“Do not be too timid and sqeamish about your actions. All life is an experiment.” ~Ralph Waldo Emerson
“There are no mistakes, only lessons.”
Yes, I agree with that but I am starting to feel that there are times when it is necessary to admit that you made a mistake, and that you would have like to have behaved differently. To stand up to your own behaviour and look at it right in the eyes in all it’s ugliness. To say, “I did that”.
“But you did what you knew how to do at the time.”
Yes, that’s true. And I am learning from it, but I can honestly say that I did that and I wish I been able to do it differently.
“So, if you had to do it again would you do it differently?”
Yes. But I want to understand why I chose to do it in that way in the first place and the only way to do that is to look at it. To sit with “what is”.
“What are you afraid of?”
Not being the person I think I am.
Great, perfect, nice, lovable, sweet, honest, courageous, daring, strong.
“Are you these things?”
Yes. Sometimes. Not perfect actually, no. I try. I make mistakes.
“So what if you are not these things?”
Then I am a fraud. A shyster. An imposter. Fake.
“Aren’t we all those things at some point? Don’t we all project an image of ourselves based on what we want to be?”
I guess so.
“So why do you not allow yourself any imperfections?”
I don’t know exactly. I think I just want people to like me all of the time. I think I don’t like to see those imperfections in myself.
“But isn’t that what it means to be human? To have imperfections? Doesn’t everyone have them?”
Yes. Well, except for the Buddha, the Dali Lama, Mother Teresa, Jesus, Martin Luther King, Thich Nhat Hahn, Pierre Tredeau, Christoper Reeve, and my mother.
“You don’t believe that do you?”
No. I was just trying to add some lightness to the conversation.
“So why is it important that people like you all of the time?”
So they will think I’m great and tell me so, and hire me, and buy my books, and I will be able to pay my bills, and have lot’s of friends and be happy and never have to worry about anything ever again.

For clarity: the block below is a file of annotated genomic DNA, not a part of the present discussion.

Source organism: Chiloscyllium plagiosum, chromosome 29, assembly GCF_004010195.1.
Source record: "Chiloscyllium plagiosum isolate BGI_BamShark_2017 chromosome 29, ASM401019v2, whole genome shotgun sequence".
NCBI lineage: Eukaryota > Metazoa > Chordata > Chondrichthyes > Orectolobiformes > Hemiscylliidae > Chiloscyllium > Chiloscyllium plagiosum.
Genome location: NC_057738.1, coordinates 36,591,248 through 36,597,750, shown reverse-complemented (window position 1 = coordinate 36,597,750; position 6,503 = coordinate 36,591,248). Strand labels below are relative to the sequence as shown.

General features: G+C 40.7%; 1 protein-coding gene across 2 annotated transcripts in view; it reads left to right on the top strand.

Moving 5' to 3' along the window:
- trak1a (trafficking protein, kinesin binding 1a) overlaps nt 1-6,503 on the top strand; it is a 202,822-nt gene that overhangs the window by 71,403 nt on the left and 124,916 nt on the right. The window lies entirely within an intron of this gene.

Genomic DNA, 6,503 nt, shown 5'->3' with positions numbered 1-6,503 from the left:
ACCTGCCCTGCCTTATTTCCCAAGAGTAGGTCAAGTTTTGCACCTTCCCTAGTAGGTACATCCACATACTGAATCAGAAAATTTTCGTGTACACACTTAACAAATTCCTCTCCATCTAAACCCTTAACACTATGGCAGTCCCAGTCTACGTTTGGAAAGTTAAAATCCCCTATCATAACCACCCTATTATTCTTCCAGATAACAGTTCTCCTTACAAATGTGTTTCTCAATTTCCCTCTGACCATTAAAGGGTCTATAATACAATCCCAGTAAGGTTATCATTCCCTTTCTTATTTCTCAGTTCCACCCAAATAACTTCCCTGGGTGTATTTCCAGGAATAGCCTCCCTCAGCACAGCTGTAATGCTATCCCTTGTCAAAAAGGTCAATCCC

“Is that really what you want?”
Not really. I’ve had that, it didn’t make me feel any better about myself.
“What do you want?”
I want to be able to be myself, whatever that is, and love that person with all of those flaws and imperfections. I want to not need things to come from external sources. I want to feel safe again.
“You used the word ‘again’, when did you last feel safe?”
When I was really little, when I didn’t have to try so hard, before I needed to do things to make other people happy.
“What if you decided to do things based on what makes YOU happy?”
Then I would be selfish, not caring enough for others. People would be angry with me. Disappointed.
“What if I told you that their disappointment was based on their own expectations of themselves, on their own fears?
Wow, that’s a big one. I want to believe you, but it might take a while to sink in.
“You have time.”
At the age of eight years old while driving in the car my dad would often say to my sister and I in a stern voice, “Don’t laugh”, which had the immediate and desired result of sending us into that face scruntching, “trying-to-hold-it-in-but-being-unsuccessful” look, followed by peals of giggling. “I mean it, don’t laugh.” We would work intensely at it for several seconds at least. (The
don’t laugh trick was seconded only by my father’s other favourite “don’t think of a pink elephant.”) This photo reminded me of that about to burst feeling, something I hadn’t though about in years.
As I enter into my 35th year on this planet I stop to think about the things I am grateful for, the things that are making me grow, the things that are a life…
a new circle of women friends all open to experiencing and sharing the hard bits, a husband whose face lights up when I walk in the room (i will never tire of that), leather bound journals from italy that I like to smell when I write in them, dragon flies, humming birds, a new found ability to cry with friends, the good books of the year, Jim Harrison, A movable feast, William Carlos Williams, learning to speak my truth with people, finding my voice more, whole milk vanilla ice cream, toast with honey, soft boiled eggs, tea, tea, tea, black licorice, music by Gillian Welch, the B-Good Tanya’s, Christian Keifer, Jeff Pitcher, Spinoza, my new agent Faith, Natalie Goldberg, Maira Kahlman, a quiet wedding in the fog, doing my best and understanding it is enough, guerilla art, animal houses, holes in trees, late night phone calls, losing my confidence, finding it again, change, missing my mom and allowing myself to grieve, chewy sweet tarts, two grey fuzzy cats one fat one thin, friday night pizzas, zip.ca, wine that makes you close your eyes and smile, new york wanderings, california adventures, courage, finding my center in the midst of chaos, trust, finding grace (even when I think it isn’t there), watching children, sharing stories, experiencing vulnerability, sitting with discomfort, riding my bike, cloth grocery bags, black ink pens, morning collages, picking my first lemon, knowing less than I did a few years ago, but feeling more.